The look of the Dropframe will definitely be polarizing. Time will tell if the additional coverage and new look will catch on with riders.
The Norco Fluid got some major updates this year and I got to try them out at the Fruita Fat Tire Festival a couple of weeks ago. The Norco Fluid for 2019 has new geometry. Some of the highlights include a slackened headtube angle by 2 degrees from 68.5 to 66.5. The reach on my size medium is stretched out by 8mm and the wheelbase is stretched out from 1125mm to 1169mm.
The most felt changes for me though, were the addition of 10mm of travel in the fork and a steepened seat tube angle from 74.5 degrees to 76 degrees. I’ll cover more on these changes in a little bit.
The aluminum frame itself is extremely sleek looking. From afar, you could easily mistake it for a carbon bike. Norco adapts its wheel size based on the size of frame. The Fluid FS is designed around 27.5″ wheels for XS-M frame sizes and 29″ wheels for M-XL with medium being available in either wheel size. I rode the 29er version of the medium.
Components and Build
The Fluid that I tested is the top end model, the Fluid FS 1. This model retails for $3,049.00, but Norco has builds that go all the way down to $1,649.00 with several build options in between. Each model also comes in a men’s and women’s version. From what I can tell though the only difference is frame colors and perhaps shock tunes. In my opinion this is the way it should be. In fact, Norco would be welcome to dispense with the men’s and women’s monikers and just sell and “light” and “medium” shock tune.
The Fluid FS 1 features SRAM components throughout. NX Eagle handles the drivetrain and SRAM Guide T 4 piston brakes provide the stopping power. A 130mm Rockshox Revelation fork is paired with a RockShox Deluxe R shock.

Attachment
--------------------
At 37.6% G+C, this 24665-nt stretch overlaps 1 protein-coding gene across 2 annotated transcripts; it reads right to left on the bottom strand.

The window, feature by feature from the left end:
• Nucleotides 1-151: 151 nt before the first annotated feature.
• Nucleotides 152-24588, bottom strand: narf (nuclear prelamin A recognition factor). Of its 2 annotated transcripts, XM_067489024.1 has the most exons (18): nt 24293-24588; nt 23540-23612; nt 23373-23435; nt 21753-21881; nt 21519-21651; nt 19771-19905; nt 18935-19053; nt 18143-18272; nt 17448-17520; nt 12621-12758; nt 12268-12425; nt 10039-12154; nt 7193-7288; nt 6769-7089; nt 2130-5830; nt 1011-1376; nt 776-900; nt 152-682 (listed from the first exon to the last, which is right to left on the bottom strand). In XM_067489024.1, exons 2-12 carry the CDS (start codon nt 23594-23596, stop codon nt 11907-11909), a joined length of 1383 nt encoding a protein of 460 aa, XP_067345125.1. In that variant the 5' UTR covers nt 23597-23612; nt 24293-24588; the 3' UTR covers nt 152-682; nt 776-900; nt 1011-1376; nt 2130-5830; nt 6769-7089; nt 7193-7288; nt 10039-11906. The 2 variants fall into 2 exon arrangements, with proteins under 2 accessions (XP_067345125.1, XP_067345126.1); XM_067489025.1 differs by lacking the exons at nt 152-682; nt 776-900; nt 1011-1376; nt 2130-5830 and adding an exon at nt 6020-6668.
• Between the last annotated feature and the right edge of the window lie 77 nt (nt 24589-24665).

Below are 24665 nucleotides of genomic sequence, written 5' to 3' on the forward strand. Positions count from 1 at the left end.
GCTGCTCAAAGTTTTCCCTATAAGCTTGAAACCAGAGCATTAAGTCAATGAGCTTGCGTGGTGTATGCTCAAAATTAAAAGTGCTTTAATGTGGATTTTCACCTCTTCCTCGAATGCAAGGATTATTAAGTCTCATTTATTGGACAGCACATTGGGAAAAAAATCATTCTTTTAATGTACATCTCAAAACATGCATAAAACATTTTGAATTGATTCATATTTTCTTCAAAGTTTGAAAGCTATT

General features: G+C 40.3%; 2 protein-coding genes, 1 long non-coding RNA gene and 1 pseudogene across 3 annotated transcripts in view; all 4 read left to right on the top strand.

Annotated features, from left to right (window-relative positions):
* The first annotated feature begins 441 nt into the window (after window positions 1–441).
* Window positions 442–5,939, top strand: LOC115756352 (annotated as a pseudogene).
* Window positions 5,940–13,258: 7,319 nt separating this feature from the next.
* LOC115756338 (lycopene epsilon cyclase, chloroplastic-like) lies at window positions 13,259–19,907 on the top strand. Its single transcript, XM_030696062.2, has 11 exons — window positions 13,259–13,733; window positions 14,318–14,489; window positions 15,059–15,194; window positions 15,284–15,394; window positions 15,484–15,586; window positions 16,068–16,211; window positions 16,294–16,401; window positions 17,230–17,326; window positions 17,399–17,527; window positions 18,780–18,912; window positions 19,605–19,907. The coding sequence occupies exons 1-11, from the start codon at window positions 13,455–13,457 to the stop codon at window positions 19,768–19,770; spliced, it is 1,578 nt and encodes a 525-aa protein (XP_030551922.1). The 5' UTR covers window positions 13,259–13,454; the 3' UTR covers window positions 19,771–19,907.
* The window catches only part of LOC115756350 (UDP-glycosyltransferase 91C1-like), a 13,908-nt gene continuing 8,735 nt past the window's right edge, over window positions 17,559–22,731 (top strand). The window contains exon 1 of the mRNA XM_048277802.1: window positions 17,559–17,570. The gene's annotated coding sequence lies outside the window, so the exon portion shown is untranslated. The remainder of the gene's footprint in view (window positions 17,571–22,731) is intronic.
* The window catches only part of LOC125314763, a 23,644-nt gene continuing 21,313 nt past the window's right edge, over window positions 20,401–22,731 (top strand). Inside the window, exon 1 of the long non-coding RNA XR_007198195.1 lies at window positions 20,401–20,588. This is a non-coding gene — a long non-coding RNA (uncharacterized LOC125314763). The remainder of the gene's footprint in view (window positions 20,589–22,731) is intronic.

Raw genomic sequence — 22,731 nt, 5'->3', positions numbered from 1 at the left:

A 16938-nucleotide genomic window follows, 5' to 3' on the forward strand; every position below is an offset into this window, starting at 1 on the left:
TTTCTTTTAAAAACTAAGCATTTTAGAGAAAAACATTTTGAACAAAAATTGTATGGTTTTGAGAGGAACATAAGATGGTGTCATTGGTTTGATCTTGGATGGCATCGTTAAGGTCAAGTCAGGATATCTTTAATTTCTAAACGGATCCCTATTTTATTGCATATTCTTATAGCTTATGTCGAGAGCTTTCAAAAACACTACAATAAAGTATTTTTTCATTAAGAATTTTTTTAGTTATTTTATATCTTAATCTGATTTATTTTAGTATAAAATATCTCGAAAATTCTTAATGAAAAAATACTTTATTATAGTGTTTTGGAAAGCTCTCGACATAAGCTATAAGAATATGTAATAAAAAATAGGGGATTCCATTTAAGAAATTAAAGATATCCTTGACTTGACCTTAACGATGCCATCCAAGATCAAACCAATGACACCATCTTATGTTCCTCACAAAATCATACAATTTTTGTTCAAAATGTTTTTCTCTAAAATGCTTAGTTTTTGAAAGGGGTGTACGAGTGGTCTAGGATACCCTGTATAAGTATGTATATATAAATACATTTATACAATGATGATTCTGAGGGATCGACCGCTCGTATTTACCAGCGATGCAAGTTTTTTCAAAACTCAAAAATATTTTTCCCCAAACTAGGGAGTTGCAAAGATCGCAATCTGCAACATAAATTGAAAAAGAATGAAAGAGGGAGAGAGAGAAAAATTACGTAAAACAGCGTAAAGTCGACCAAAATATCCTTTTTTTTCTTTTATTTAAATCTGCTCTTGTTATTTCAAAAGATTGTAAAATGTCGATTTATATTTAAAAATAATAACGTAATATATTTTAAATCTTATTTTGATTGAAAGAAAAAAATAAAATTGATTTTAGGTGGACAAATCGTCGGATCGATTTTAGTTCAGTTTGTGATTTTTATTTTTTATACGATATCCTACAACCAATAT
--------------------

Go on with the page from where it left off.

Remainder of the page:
Cockpit components and the dropper post are provided by TranzX and performed just fine. The wheelset features novatec hubs laced to WTB STP i29 TCS, 32 Hole rims with an 29mm internal width. This is all pretty standard equipment for a bike in this price range.
During my testing all of the components functioned well. The NX eagle shifting was crisp and the Guide T brakes provided good stopping power even though my particular demo bike probably could have used a good bleed.
The first task during my test ride was climbing up Prime Cut at the 18 road trail system. The steep seat tube and bit longer reach meant the Norco Fluid FS 1 proved to be an eager climber. I found that I could spin up steeper sections of trail with no front-wheel lift. That, combined with the range and confident shifting of the NX Eagle drivetrain meant I tore through prime-cut in no time. I really liked how this bike climbed.
The Horst-link four-bar suspension design of the Fluid kept the rear wheel on the ground well. Combined with the 2.6” tires, traction heading up hill was not a problem. The power transfer through this suspension felt good.